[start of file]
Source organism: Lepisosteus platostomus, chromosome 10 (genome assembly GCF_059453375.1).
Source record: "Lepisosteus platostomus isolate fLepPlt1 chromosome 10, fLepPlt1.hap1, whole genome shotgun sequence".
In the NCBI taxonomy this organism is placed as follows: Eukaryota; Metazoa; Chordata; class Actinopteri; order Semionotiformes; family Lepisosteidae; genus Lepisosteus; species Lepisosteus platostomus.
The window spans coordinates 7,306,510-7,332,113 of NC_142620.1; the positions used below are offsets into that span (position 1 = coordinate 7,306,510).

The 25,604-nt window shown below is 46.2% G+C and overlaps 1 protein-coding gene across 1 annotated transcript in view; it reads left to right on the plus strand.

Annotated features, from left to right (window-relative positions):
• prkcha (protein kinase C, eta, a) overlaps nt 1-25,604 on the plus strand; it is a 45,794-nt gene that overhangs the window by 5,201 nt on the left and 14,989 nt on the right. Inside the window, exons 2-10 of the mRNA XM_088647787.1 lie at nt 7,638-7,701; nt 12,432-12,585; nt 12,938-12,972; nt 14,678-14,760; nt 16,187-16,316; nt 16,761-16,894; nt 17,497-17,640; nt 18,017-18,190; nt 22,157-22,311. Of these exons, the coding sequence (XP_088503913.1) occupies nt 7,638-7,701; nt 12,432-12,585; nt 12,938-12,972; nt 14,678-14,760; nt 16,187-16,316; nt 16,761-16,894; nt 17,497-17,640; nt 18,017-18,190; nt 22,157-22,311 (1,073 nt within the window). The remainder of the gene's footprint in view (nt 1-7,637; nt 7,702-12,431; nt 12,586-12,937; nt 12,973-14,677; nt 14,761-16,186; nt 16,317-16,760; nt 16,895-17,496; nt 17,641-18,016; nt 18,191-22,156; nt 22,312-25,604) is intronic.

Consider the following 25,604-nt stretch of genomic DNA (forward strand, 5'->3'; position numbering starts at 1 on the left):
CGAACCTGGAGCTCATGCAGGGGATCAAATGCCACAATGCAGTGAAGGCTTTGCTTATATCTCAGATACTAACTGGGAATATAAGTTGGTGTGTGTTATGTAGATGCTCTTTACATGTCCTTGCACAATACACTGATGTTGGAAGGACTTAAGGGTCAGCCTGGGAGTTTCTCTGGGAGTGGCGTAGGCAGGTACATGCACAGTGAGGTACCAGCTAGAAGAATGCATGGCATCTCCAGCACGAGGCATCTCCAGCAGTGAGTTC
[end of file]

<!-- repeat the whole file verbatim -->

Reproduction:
Source organism: Lepisosteus platostomus, chromosome 10 (genome assembly GCF_059453375.1).
Source record: "Lepisosteus platostomus isolate fLepPlt1 chromosome 10, fLepPlt1.hap1, whole genome shotgun sequence".
In the NCBI taxonomy this organism is placed as follows: Eukaryota; Metazoa; Chordata; class Actinopteri; order Semionotiformes; family Lepisosteidae; genus Lepisosteus; species Lepisosteus platostomus.
The window spans coordinates 7,306,510-7,332,113 of NC_142620.1; the positions used below are offsets into that span (position 1 = coordinate 7,306,510).

The 25,604-nt window shown below is 46.2% G+C and overlaps 1 protein-coding gene across 1 annotated transcript in view; it reads left to right on the plus strand.

Annotated features, from left to right (window-relative positions):
• prkcha (protein kinase C, eta, a) overlaps nt 1-25,604 on the plus strand; it is a 45,794-nt gene that overhangs the window by 5,201 nt on the left and 14,989 nt on the right. Inside the window, exons 2-10 of the mRNA XM_088647787.1 lie at nt 7,638-7,701; nt 12,432-12,585; nt 12,938-12,972; nt 14,678-14,760; nt 16,187-16,316; nt 16,761-16,894; nt 17,497-17,640; nt 18,017-18,190; nt 22,157-22,311. Of these exons, the coding sequence (XP_088503913.1) occupies nt 7,638-7,701; nt 12,432-12,585; nt 12,938-12,972; nt 14,678-14,760; nt 16,187-16,316; nt 16,761-16,894; nt 17,497-17,640; nt 18,017-18,190; nt 22,157-22,311 (1,073 nt within the window). The remainder of the gene's footprint in view (nt 1-7,637; nt 7,702-12,431; nt 12,586-12,937; nt 12,973-14,677; nt 14,761-16,186; nt 16,317-16,760; nt 16,895-17,496; nt 17,641-18,016; nt 18,191-22,156; nt 22,312-25,604) is intronic.

Consider the following 25,604-nt stretch of genomic DNA (forward strand, 5'->3'; position numbering starts at 1 on the left):
CGAACCTGGAGCTCATGCAGGGGATCAAATGCCACAATGCAGTGAAGGCTTTGCTTATATCTCAGATACTAACTGGGAATATAAGTTGGTGTGTGTTATGTAGATGCTCTTTACATGTCCTTGCACAATACACTGATGTTGGAAGGACTTAAGGGTCAGCCTGGGAGTTTCTCTGGGAGTGGCGTAGGCAGGTACATGCACAGTGAGGTACCAGCTAGAAGAATGCATGGCATCTCCAGCACGAGGCATCTCCAGCAGTGAGTTC